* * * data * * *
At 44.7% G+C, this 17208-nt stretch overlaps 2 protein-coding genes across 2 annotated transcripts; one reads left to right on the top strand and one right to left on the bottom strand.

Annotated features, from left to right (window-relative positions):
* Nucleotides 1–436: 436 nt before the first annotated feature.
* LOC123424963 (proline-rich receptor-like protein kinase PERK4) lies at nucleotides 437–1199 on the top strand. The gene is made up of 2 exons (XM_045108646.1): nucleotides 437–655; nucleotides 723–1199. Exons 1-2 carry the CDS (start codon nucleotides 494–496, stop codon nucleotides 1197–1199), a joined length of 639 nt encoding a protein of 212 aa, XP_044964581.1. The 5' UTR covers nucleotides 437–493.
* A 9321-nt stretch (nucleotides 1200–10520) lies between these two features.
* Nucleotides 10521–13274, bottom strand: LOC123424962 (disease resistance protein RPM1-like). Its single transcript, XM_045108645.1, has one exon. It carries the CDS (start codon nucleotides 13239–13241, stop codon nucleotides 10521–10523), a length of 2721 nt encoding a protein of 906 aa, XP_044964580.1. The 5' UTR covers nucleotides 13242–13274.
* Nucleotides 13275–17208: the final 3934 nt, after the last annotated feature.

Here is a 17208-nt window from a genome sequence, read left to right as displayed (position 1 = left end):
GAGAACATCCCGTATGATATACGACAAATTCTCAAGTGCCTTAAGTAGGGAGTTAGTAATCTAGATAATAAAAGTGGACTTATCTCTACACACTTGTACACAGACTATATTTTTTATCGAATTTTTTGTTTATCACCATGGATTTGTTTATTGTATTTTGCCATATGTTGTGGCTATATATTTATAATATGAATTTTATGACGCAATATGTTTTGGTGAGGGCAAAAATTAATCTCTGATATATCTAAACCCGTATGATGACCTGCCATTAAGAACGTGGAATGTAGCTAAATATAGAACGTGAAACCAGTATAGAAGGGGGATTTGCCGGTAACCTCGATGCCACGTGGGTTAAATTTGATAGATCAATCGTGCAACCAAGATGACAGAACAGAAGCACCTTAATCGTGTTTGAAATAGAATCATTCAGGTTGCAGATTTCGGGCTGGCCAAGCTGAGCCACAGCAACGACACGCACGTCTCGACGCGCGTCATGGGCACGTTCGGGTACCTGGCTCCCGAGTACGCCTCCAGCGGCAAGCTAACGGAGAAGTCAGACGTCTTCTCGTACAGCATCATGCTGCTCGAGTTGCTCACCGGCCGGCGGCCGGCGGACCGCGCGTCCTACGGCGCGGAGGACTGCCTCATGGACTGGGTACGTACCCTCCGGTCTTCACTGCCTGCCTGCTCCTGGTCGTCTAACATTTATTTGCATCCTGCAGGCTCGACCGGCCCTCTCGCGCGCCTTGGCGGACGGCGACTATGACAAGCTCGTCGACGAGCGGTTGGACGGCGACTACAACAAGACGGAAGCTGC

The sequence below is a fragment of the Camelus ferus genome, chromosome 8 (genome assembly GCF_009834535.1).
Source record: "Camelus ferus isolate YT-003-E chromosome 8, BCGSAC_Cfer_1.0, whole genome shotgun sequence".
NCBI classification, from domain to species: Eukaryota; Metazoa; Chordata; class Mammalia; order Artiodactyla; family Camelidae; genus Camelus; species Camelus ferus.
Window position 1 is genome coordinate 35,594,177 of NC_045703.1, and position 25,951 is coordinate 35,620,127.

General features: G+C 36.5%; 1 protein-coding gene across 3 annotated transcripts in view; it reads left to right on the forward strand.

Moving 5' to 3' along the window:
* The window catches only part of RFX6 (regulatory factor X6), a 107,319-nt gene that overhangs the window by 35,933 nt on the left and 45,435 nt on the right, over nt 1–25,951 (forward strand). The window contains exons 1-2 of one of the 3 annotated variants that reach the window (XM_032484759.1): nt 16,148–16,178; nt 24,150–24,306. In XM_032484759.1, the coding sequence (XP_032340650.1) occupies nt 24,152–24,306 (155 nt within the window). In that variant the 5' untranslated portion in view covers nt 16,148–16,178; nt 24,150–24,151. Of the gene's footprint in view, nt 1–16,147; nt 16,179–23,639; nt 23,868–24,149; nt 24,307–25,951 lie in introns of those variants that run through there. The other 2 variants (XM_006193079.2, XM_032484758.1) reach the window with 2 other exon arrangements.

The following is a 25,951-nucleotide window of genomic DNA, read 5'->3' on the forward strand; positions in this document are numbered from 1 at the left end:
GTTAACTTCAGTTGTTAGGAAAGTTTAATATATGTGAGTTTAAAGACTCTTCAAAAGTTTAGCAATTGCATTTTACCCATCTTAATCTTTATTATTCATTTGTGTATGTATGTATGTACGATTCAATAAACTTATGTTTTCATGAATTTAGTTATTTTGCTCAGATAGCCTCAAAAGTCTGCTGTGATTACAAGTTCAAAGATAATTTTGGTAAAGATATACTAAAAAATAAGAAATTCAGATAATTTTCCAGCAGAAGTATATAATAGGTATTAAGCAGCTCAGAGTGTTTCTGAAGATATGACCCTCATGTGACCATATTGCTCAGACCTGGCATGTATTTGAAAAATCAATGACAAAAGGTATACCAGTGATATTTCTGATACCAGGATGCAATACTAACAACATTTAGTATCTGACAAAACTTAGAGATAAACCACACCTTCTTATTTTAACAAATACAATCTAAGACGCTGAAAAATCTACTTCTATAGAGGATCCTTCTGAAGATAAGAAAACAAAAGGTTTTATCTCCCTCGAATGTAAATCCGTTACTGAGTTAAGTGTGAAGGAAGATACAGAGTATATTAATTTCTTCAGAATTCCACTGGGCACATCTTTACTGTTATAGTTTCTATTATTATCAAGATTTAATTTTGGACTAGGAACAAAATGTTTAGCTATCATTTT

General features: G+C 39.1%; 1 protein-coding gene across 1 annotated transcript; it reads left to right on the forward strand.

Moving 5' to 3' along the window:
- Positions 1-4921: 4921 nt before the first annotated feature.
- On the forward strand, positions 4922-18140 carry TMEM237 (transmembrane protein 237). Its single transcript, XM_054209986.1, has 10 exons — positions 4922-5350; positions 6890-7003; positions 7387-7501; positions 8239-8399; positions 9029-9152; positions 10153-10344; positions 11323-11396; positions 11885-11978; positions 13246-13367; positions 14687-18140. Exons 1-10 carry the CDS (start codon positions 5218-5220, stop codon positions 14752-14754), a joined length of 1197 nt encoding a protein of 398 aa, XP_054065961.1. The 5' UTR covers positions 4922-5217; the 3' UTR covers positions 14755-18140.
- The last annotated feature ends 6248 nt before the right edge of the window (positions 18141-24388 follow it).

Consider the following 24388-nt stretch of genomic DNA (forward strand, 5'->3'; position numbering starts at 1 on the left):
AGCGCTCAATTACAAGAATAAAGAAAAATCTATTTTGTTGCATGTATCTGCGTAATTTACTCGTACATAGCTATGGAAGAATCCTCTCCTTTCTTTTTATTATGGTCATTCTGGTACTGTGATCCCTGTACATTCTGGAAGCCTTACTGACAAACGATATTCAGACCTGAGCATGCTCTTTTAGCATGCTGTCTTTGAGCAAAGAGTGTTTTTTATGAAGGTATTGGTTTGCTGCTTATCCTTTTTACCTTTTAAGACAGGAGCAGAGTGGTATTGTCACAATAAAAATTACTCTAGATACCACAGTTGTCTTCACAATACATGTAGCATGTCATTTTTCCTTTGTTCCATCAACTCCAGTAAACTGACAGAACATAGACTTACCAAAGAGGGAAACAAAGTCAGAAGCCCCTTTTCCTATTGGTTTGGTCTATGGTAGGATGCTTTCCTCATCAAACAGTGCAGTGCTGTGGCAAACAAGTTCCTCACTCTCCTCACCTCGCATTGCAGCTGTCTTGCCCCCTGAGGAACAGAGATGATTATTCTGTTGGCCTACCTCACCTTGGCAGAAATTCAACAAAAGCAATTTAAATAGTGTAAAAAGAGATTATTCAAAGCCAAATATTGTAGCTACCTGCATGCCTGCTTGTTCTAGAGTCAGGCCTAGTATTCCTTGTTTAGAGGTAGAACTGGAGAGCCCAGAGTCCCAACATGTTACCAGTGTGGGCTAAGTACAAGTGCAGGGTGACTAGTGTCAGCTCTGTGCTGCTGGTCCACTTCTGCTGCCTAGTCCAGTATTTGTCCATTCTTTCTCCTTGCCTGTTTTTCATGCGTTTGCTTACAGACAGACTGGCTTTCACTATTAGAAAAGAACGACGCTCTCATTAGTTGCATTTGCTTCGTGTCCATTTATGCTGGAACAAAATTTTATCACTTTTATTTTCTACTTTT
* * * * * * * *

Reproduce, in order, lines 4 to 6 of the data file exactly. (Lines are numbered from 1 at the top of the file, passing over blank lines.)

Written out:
* LOC123424963 (proline-rich receptor-like protein kinase PERK4) lies at nucleotides 437–1199 on the top strand. The gene is made up of 2 exons (XM_045108646.1): nucleotides 437–655; nucleotides 723–1199. Exons 1-2 carry the CDS (start codon nucleotides 494–496, stop codon nucleotides 1197–1199), a joined length of 639 nt encoding a protein of 212 aa, XP_044964581.1. The 5' UTR covers nucleotides 437–493.
* A 9321-nt stretch (nucleotides 1200–10520) lies between these two features.
* Nucleotides 10521–13274, bottom strand: LOC123424962 (disease resistance protein RPM1-like). Its single transcript, XM_045108645.1, has one exon. It carries the CDS (start codon nucleotides 13239–13241, stop codon nucleotides 10521–10523), a length of 2721 nt encoding a protein of 906 aa, XP_044964580.1. The 5' UTR covers nucleotides 13242–13274.